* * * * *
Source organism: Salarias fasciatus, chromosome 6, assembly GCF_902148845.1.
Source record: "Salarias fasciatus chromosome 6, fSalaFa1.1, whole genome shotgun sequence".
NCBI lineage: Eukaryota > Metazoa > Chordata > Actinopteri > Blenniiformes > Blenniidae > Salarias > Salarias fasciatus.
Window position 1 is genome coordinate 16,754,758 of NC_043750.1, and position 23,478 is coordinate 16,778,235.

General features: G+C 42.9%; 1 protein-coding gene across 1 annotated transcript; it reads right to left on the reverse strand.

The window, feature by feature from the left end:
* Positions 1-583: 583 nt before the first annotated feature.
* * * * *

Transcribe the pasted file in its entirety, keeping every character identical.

Source organism: Salarias fasciatus, chromosome 6, assembly GCF_902148845.1.
Source record: "Salarias fasciatus chromosome 6, fSalaFa1.1, whole genome shotgun sequence".
NCBI lineage: Eukaryota > Metazoa > Chordata > Actinopteri > Blenniiformes > Blenniidae > Salarias > Salarias fasciatus.
Window position 1 is genome coordinate 16,754,758 of NC_043750.1, and position 23,478 is coordinate 16,778,235.

General features: G+C 42.9%; 1 protein-coding gene across 1 annotated transcript; it reads right to left on the reverse strand.

The window, feature by feature from the left end:
* Positions 1-583: 583 nt before the first annotated feature.